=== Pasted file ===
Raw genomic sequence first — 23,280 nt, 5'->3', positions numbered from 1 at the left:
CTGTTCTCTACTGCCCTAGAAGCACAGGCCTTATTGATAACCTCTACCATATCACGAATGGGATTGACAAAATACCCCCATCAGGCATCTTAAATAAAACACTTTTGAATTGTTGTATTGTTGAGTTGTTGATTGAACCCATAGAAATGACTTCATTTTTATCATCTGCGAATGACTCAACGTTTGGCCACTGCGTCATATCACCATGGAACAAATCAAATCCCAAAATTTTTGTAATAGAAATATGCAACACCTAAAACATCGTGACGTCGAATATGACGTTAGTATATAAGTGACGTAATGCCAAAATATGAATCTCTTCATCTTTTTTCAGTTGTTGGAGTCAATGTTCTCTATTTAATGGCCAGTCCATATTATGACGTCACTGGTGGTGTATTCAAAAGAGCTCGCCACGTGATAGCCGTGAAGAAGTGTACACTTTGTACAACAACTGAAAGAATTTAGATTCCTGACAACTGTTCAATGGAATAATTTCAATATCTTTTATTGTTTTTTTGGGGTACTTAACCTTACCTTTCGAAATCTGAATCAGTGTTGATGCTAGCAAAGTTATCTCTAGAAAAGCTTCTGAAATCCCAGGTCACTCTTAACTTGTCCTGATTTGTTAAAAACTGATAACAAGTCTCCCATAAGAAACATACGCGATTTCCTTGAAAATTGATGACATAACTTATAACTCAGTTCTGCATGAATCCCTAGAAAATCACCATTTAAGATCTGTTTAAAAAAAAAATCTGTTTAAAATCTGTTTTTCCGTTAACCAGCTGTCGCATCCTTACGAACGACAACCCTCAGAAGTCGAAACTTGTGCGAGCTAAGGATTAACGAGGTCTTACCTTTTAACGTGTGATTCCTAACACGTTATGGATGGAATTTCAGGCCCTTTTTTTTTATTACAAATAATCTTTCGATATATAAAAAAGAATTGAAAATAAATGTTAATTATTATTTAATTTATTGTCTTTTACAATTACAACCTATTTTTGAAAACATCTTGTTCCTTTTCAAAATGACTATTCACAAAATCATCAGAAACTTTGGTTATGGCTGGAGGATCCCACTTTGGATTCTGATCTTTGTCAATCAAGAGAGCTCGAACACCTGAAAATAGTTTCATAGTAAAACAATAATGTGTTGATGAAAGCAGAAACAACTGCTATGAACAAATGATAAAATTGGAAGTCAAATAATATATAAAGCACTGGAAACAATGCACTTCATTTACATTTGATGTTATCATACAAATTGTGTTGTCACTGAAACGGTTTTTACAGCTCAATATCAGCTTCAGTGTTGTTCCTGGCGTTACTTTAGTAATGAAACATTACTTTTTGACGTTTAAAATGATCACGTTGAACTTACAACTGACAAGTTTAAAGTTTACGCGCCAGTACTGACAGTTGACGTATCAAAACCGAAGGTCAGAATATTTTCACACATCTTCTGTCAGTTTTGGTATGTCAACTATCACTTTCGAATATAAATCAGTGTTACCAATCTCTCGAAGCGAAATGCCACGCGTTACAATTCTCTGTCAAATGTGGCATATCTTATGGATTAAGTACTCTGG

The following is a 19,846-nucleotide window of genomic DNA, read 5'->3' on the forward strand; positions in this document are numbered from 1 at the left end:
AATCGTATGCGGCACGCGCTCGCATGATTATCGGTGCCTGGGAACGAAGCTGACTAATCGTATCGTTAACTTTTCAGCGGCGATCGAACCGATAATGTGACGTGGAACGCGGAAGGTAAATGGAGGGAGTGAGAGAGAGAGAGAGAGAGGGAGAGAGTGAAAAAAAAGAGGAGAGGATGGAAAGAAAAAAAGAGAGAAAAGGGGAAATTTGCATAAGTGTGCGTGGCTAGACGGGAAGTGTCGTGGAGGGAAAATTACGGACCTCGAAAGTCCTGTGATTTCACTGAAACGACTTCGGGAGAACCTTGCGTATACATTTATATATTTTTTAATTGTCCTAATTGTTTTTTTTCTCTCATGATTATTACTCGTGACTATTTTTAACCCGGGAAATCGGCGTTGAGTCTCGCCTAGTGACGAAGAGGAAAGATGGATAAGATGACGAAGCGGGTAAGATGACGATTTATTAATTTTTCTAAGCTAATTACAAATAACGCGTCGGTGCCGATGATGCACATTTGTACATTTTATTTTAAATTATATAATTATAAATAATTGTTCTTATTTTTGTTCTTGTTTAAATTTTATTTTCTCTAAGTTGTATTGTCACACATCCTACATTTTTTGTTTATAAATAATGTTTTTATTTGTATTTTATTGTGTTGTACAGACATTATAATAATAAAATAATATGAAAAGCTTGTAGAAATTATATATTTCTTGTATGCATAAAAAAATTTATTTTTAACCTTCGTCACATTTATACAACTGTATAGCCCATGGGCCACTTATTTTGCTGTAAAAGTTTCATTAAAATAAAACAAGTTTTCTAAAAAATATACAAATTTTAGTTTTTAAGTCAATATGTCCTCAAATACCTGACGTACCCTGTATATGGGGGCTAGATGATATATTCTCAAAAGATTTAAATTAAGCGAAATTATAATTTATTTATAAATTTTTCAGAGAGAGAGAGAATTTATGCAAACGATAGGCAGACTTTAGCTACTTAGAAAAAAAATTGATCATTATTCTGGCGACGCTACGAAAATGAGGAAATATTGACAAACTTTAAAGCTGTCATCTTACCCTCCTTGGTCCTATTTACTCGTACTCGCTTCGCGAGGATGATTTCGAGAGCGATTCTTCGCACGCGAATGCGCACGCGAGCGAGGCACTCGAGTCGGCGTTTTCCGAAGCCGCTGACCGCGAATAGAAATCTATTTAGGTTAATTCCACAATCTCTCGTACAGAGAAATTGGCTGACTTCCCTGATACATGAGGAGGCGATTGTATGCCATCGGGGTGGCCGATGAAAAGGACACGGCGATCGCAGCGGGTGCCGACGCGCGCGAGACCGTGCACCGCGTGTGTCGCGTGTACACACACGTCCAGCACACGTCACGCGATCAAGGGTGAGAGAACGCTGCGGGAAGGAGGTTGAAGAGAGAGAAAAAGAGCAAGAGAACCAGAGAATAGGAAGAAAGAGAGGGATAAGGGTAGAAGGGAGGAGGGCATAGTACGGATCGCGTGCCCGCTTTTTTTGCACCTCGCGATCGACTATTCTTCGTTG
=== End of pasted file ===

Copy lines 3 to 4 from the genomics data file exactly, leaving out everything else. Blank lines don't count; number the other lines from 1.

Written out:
The following is a 19,846-nucleotide window of genomic DNA, read 5'->3' on the forward strand; positions in this document are numbered from 1 at the left end:
AATCGTATGCGGCACGCGCTCGCATGATTATCGGTGCCTGGGAACGAAGCTGACTAATCGTATCGTTAACTTTTCAGCGGCGATCGAACCGATAATGTGACGTGGAACGCGGAAGGTAAATGGAGGGAGTGAGAGAGAGAGAGAGAGAGGGAGAGAGTGAAAAAAAAGAGGAGAGGATGGAAAGAAAAAAAGAGAGAAAAGGGGAAATTTGCATAAGTGTGCGTGGCTAGACGGGAAGTGTCGTGGAGGGAAAATTACGGACCTCGAAAGTCCTGTGATTTCACTGAAACGACTTCGGGAGAACCTTGCGTATACATTTATATATTTTTTAATTGTCCTAATTGTTTTTTTTCTCTCATGATTATTACTCGTGACTATTTTTAACCCGGGAAATCGGCGTTGAGTCTCGCCTAGTGACGAAGAGGAAAGATGGATAAGATGACGAAGCGGGTAAGATGACGATTTATTAATTTTTCTAAGCTAATTACAAATAACGCGTCGGTGCCGATGATGCACATTTGTACATTTTATTTTAAATTATATAATTATAAATAATTGTTCTTATTTTTGTTCTTGTTTAAATTTTATTTTCTCTAAGTTGTATTGTCACACATCCTACATTTTTTGTTTATAAATAATGTTTTTATTTGTATTTTATTGTGTTGTACAGACATTATAATAATAAAATAATATGAAAAGCTTGTAGAAATTATATATTTCTTGTATGCATAAAAAAATTTATTTTTAACCTTCGTCACATTTATACAACTGTATAGCCCATGGGCCACTTATTTTGCTGTAAAAGTTTCATTAAAATAAAACAAGTTTTCTAAAAAATATACAAATTTTAGTTTTTAAGTCAATATGTCCTCAAATACCTGACGTACCCTGTATATGGGGGCTAGATGATATATTCTCAAAAGATTTAAATTAAGCGAAATTATAATTTATTTATAAATTTTTCAGAGAGAGAGAGAATTTATGCAAACGATAGGCAGACTTTAGCTACTTAGAAAAAAAATTGATCATTATTCTGGCGACGCTACGAAAATGAGGAAATATTGACAAACTTTAAAGCTGTCATCTTACCCTCCTTGGTCCTATTTACTCGTACTCGCTTCGCGAGGATGATTTCGAGAGCGATTCTTCGCACGCGAATGCGCACGCGAGCGAGGCACTCGAGTCGGCGTTTTCCGAAGCCGCTGACCGCGAATAGAAATCTATTTAGGTTAATTCCACAATCTCTCGTACAGAGAAATTGGCTGACTTCCCTGATACATGAGGAGGCGATTGTATGCCATCGGGGTGGCCGATGAAAAGGACACGGCGATCGCAGCGGGTGCCGACGCGCGCGAGACCGTGCACCGCGTGTGTCGCGTGTACACACACGTCCAGCACACGTCACGCGATCAAGGGTGAGAGAACGCTGCGGGAAGGAGGTTGAAGAGAGAGAAAAAGAGCAAGAGAACCAGAGAATAGGAAGAAAGAGAGGGATAAGGGTAGAAGGGAGGAGGGCATAGTACGGATCGCGTGCCCGCTTTTTTTGCACCTCGCGATCGACTATTCTTCGTTG